Physical therapy

Did most of you get referred for PT? My doctor does not refer to PT- he told me to begin biking and swimming and to use theraband to strengthen.
did ultrasound treatments help any of you? I am a coach and the trainer at my school did it for me and it seemed to work wonders! I’m wondering if I should be getting PT…

5 Responses to “Physical therapy”

  1. Yup, on my one month post op visit I got my boot and a PT referral.

  2. Frustratedcoach,
    I had 28 PT sessions and thought they were indispensable. There is a lot to learn in terms of rebuilding your strength and balance after being in a cast and a boot for several weeks. My PT also guided me in terms of how hard to push things. I would highly recommend you going for PT.

  3. Do the physio!!! I swear on my life that if I had not started physio at the end of 2 weeks as per my doctor I wouldn’t be as far as I am.

    Physio has become my ‘happy place’ the last 14 weeks. I always see results each and every time I have gone for a session.

    If you can afford the sessions you won’t regret them, especially if you have a great physiotherapist!

  4. I think PT offers a few different things:
    1) Guidance on exercises to do. They had me work a few different things (balance stuff) that I would likely have neglected on my own. But, a little research could probably yield a pretty good set of guidelines on standard rehab exercises for an ATR.
    2) Equipment. My PT facility had a few specialized pieces of equipment that weren’t available at my regular gym. But, I think I could have managed using the gym equipment, and maybe spending $50 on some home gear (wobble boards and such).
    3) Motivation. For some, a good therapist is helpful in pushing through painful exercises, and staying motivated to do the various exercises. In my case, their job was probably to keep me from pushing too hard, too early. Motivation was not an issue for me. YMMV.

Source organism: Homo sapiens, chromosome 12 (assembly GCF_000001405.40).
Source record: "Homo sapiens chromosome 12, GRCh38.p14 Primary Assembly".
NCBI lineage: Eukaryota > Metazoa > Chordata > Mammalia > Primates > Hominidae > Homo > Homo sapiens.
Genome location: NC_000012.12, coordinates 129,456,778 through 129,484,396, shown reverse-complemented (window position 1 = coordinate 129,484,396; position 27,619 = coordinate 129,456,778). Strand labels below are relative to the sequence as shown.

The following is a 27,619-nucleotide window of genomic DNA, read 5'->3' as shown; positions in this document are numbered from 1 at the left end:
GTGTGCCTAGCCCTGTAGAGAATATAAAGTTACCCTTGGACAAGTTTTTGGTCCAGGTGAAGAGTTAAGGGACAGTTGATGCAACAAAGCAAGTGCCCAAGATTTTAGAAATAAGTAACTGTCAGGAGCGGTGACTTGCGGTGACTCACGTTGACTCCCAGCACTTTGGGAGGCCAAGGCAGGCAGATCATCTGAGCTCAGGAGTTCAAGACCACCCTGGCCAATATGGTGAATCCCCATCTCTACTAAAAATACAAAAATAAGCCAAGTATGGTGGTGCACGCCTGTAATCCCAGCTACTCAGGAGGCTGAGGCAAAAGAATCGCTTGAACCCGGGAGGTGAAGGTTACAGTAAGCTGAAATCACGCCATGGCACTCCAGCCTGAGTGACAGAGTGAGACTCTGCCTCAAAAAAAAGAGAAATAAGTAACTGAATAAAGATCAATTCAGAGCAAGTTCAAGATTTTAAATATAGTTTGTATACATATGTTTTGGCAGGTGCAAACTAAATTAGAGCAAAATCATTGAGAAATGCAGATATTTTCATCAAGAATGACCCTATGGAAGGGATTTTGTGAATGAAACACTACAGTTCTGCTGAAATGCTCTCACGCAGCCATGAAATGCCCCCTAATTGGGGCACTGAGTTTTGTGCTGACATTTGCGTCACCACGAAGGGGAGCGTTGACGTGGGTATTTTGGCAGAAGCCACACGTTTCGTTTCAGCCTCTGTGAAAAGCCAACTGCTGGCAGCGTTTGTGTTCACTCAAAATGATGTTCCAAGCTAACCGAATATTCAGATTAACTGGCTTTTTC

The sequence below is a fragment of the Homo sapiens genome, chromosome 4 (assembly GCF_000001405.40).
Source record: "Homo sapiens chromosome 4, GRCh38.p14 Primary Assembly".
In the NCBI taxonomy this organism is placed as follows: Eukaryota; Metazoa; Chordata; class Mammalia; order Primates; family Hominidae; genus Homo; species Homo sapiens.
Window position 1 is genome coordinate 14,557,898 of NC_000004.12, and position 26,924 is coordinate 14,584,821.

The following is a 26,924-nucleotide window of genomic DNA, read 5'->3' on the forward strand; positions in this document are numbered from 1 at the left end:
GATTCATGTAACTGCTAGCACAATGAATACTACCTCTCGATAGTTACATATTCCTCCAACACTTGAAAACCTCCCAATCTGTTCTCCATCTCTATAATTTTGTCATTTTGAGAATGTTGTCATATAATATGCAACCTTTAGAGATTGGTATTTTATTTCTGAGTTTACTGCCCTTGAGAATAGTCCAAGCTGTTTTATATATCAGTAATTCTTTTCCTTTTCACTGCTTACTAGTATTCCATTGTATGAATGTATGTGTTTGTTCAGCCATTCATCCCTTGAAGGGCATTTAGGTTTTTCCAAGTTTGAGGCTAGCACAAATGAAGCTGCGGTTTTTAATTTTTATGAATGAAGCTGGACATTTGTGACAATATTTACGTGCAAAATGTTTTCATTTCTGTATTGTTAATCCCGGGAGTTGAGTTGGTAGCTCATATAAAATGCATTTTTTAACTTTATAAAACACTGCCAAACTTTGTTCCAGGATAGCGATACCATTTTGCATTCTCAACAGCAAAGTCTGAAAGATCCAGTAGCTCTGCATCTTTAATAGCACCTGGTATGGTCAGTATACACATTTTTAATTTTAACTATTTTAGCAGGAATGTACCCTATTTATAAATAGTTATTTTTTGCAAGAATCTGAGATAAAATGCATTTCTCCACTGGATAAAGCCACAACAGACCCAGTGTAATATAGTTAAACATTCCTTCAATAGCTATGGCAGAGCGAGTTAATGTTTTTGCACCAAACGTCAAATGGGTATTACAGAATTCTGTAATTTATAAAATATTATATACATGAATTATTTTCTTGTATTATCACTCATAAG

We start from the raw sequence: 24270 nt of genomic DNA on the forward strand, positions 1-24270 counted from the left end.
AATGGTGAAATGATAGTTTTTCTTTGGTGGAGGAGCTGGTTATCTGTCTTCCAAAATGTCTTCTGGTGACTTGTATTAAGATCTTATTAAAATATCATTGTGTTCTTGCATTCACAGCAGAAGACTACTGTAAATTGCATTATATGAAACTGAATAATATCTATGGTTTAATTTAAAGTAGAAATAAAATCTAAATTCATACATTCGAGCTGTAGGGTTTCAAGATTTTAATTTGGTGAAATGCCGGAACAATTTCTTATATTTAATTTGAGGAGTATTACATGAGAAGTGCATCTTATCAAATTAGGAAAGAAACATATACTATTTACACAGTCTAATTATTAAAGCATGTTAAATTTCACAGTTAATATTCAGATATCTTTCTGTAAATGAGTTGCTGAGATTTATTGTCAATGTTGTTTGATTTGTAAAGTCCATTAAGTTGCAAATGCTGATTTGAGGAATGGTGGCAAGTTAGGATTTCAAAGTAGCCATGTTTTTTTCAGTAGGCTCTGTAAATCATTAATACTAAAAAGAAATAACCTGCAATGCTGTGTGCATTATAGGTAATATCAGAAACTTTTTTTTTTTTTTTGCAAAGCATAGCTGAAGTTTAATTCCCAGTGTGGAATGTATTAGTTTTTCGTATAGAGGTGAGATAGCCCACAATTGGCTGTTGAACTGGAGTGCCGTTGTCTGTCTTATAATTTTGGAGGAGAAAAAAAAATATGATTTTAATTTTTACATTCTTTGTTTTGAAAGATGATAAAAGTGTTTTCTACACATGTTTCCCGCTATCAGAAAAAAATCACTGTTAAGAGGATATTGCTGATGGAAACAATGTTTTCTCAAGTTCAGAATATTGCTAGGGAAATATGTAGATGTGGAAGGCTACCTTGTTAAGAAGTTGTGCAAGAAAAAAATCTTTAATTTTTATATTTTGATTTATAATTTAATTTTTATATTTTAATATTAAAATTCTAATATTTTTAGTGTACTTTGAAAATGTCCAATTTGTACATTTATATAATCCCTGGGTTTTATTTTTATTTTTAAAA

4) Therapies. Ultrasound, heat, scar manipulation, etc. Some of this I could do on my own- but things like ultrasound could only be done at the PT facility. It’s hard to quantify how much they helped. I think some of the most effective therapies (massage) can be done at home.
    5) Consult. Surgeons are very busy. They don’t have a lot of time to spend with us. On the other hand, my therapist was somebody I could talk to every week- somebody who kept track of my progress, who I could talk to about next steps, problems I was having, etc. Most have seen a few of these injuries, and could give me some idea about what to expect. This was very valuable to me.

    I probably could have managed without PT. But I’m glad I was able to utilize it.

  5. I didn’t really do PT. My doc simply told me “you know what to do”, no need to pay for it. I did go in to get joint manipulation done to start working the metatarsal stiffness out, which helped a ton even never being in a cast.

    That said, at about 11 months out I measured my calves and there was AN INCH difference between the two. Over the last month I’ve got that down to less than half an inch, but still.

    One great exercise the doc told me was standing on the stairs, heel raise up on both legs, come down just on the weak leg.

    Granted I’d had other ankle problems before so I did know what to do. Whether he was just saying it or actually believed it he said I was the fastest healing Achilles he had ever seen.

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